Why you can afford business continuity
The clich'e is that when times are tight, marketing budgets are the first to feel the scissors. In reality, business continuity is even more likely to suffer from budget cuts: after all, the money-men always say, the risk of a major fire or an ICT meltdown is remote.
That type of argument is particularly strong right now, as trading conditions continue to be difficult as the aftershocks of the 2008 financial crisis are joined by lower growth in China and other key growth markets.
However, it's important not to think that lower growth prospects mean business continuity is a luxury that the company cannot afford. Now is really the time for the business continuity team to make their case even more strongly.
"I advise those who are responsible for business continuity to make a multi-dimensional case for maintaining a focus on this area - but it's important also to frame the discussion in terms of business value. Business continuity has to be seen within the context of the corporate strategy, not in isolation," says Pete Frielinghaus, Senior Advisor to ContinuitySA.
Frielinghaus offers the following two pointers for arguing the case for business continuity:
* Load shedding and strike action remain the reality. While it seems like Eskom may have recently discovered an extra power station, the threat of load shedding remains real. The current coal-mining strike should bring that home to all businesses. This is not the only big risk that South African companies face, and contingencies need to be in place.
Labour issues and militant strike action can also be expected to continue. As a way to understand and then mitigate risk in a very risky environment, business continuity actually offers good value for money when the alternative could be going out of business.
* Business continuity can help create efficiencies within the business as a whole. Performing a business impact analysis means understanding not only what the business processes are, but also their impact on, and value to, the business as a whole. This kind of granular yet objective understanding of what the moving parts are, and the relative importance of each part, is extremely valuable - and it's not something that businesses usually have because each process owner sees his or her processes as critical. "Understanding the relationship between each process and the company's ability to achieve its strategic goals can be used to drive improvements, over and beyond assigning business continuity budgets," says Frielinghaus.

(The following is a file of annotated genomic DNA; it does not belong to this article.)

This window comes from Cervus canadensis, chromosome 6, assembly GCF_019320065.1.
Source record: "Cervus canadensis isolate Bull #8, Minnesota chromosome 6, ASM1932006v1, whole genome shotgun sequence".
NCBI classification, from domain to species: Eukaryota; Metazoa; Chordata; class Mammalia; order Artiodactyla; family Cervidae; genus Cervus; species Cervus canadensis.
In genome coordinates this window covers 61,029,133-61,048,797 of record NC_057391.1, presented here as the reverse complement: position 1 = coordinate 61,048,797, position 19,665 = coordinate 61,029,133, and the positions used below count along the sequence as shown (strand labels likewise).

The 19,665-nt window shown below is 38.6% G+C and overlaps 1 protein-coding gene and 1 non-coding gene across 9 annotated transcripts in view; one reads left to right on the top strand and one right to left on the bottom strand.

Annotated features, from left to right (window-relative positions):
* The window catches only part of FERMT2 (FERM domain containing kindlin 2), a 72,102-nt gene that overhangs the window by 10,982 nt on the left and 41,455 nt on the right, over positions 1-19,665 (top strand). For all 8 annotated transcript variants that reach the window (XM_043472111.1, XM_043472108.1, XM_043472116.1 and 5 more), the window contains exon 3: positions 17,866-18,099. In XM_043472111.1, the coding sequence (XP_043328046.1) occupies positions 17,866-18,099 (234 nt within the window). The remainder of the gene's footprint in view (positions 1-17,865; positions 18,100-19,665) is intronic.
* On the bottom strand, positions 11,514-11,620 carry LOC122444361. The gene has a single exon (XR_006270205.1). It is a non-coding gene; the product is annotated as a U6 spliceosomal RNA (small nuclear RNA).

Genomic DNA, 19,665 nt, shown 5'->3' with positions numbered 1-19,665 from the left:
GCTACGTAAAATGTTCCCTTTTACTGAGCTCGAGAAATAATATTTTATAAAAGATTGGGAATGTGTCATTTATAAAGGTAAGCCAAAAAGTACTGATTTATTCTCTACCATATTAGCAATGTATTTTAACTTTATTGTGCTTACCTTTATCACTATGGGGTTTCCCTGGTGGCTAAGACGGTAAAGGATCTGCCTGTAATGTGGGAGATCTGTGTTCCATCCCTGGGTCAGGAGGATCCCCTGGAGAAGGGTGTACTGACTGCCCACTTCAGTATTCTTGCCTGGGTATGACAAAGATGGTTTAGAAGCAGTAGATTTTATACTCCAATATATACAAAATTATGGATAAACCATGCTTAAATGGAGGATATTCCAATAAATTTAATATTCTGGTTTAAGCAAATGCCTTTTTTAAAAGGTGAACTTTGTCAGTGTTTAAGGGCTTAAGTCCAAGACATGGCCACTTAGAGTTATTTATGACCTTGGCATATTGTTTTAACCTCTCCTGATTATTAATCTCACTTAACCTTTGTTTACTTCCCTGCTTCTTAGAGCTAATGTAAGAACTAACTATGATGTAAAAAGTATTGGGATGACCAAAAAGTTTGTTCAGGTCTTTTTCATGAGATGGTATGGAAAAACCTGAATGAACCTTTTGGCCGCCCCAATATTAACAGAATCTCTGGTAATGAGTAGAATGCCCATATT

ContinuitySA is Africa's leading provider of business continuity management and related services. The company boasts some of the continent's most highly skilled and qualified business continuity and disaster management experts who help companies, organisations and government departments of all sizes prepare for and deal with all eventualities. These include potential threats, events, incidences and unforeseen or sudden disruptions due to human error or natural events.
ContinuitySA also provides a variety of hosting solutions, ranging from co-located to fully managed virtualised environments, with their primary focus being to ensure its clients are able to address the resilience and recoverability of their IT services. These hosting services are complemented by managed backup and recovery services, virtual server replication and high availability solutions to satisfy any level of continuity requirement.
ContinuitySA operates the largest recovery facilities in southern Africa. It has a number of recovery centres in southern Africa with over 20 000 square metres of recovery facilities in Midrand, Gauteng. Smaller sites have been located in Cape Town, Gaborone, Botswana and Mozambique, and a joint venture has been established in Mauritius.
ContinuitySA. Our business is keeping you in business. Additional information about ContinuitySA can be found at www.continuitysa.com.